Posted by Steven Nelson, a resident of the Cuesta Park neighborhood, on Sep 18, 2012 at 4:52 pm
Nick- "10 pt drop" not 10%. I don't know why one grade dropping makes sense. Different students in a grade from year-to-year. Goldman has a "Press Release" with the numbers in tables.
Looking at cohorts (the same bunch of students going grade-to-grade) here is what I see:Economically Disadvantaged [bad news first]
[ Math 20 pts drop 5th->6th grade, 11 pt drop 7th-> 8th grade ]
English +23 pts 3rd-> 4th, +17 6th-> 7th grade
Math +16pts 2nd-> 3rd
MAYBE "good for Kahn"? There was a +7 Math rise from grade 6 to grade 7 in ED. If most of this was from Graham (where Kahn Academy self-paced instruction was tested), it may portend improvement in MS math - IF teachers dedicated to this method are slowly phased in.
Posted by Jerry Talley, a resident of the North Whisman neighborhood, on Sep 19, 2012 at 8:53 am
I look forward to a day when superintendents stop celebrating their test scores. Did we improve creativity? Did we even bother to measure the students' love of learning? Did students advance in their group skills? Are they learning to think independently?
We're being fed the answers to the wrong questions. The key to education is variability across students, which is masked by reporting average scores by group. Not every child learns at the same pace, in the same way, or is drawn to the same subjects. That variability is their strength; it should be nurtured, not ignored.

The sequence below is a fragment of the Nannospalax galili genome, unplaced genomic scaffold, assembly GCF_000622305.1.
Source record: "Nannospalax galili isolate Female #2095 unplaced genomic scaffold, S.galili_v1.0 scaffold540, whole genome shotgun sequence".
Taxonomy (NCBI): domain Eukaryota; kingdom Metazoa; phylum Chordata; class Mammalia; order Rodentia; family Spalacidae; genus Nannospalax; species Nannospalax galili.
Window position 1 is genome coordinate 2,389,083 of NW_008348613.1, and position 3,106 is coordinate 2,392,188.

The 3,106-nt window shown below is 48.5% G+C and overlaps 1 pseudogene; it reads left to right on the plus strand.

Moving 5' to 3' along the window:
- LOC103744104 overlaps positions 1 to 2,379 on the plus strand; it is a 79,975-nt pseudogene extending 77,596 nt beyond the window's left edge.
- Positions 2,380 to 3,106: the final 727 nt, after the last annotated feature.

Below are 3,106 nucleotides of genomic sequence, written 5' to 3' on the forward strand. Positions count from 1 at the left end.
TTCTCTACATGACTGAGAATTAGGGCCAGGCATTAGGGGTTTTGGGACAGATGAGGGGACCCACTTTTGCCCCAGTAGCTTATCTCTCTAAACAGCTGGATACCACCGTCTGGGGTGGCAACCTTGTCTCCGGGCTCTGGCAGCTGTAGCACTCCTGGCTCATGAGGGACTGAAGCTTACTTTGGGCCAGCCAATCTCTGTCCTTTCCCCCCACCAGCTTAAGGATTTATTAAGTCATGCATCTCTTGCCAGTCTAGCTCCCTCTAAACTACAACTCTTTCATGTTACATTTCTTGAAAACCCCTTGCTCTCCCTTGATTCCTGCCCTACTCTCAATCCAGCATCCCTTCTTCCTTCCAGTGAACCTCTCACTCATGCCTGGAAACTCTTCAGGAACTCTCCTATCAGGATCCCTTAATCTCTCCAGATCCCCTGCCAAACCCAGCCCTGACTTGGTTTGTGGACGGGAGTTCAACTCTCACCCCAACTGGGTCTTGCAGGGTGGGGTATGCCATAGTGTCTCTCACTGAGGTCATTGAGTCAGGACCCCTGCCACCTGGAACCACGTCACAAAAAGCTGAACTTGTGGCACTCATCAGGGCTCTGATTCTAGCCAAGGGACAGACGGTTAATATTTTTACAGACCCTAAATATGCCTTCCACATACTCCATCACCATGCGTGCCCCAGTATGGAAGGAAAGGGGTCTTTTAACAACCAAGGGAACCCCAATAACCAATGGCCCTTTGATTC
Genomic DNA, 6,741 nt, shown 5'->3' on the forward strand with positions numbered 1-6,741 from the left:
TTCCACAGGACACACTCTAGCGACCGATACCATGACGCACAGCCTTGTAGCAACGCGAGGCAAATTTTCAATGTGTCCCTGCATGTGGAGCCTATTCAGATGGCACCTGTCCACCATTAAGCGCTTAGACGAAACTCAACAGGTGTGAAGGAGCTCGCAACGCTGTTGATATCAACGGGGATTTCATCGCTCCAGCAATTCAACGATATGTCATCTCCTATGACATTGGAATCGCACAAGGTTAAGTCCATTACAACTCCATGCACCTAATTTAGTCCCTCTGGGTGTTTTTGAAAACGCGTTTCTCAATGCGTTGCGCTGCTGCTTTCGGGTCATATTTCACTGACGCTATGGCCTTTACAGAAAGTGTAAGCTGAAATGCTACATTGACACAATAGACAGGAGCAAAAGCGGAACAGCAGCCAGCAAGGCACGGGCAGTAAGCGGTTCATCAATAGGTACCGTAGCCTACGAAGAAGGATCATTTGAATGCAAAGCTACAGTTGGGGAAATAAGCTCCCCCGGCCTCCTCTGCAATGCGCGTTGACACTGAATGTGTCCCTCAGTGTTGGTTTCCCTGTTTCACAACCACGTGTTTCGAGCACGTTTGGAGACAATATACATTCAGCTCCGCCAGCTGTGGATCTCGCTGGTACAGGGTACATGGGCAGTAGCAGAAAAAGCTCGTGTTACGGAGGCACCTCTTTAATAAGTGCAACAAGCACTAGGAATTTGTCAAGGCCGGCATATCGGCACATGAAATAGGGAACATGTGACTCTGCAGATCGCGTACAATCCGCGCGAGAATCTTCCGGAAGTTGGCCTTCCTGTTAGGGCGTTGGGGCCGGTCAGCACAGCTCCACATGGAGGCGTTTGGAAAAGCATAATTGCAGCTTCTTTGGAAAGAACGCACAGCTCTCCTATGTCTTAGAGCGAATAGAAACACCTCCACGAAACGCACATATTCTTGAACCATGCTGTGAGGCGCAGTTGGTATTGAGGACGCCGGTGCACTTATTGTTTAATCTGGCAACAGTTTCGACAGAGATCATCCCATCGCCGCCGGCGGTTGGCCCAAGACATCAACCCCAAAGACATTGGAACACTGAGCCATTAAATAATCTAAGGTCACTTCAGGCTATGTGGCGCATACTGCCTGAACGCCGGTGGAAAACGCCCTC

Posted by Steven Nelson, a resident of the Cuesta Park neighborhood, on Sep 24, 2012 at 9:26 am
of course you are right. There are many facets to learning. PACT (Stevenson) has the most creative setup in the District. It has some of the highest 'standardized' test scores in the District. It should - it is tied with the lowest % of Economically Disadvantaged and the highest educated parents. Even then PACT gets bashed by prospective parents (see GreatSchools) for not having the highest possible [say 999] "bubble test" results.
As a math and science teacher let me say - it is extremely hard for a teacher and a kid when a 4-5th grader CANNOT DO DIVISION, because they have never mastered the times-table. These are the kids that absolutely need extra help: classroom, summer and after school.
Our superintendent has access to a parent survey that the district does yearly. This is very poorly communicated to the public and to parents (Below Basic as we say in ed speak).
Chris Chaing, who is another candidate for MVWSD, has some interesting perspectives on this from New York school surveys.
SN is a candidate for MVWSD Trustee (Quality, Equality, Economy, Ethics)
P.S. 'fast math' kids usually love to do 'free reading' when they finish early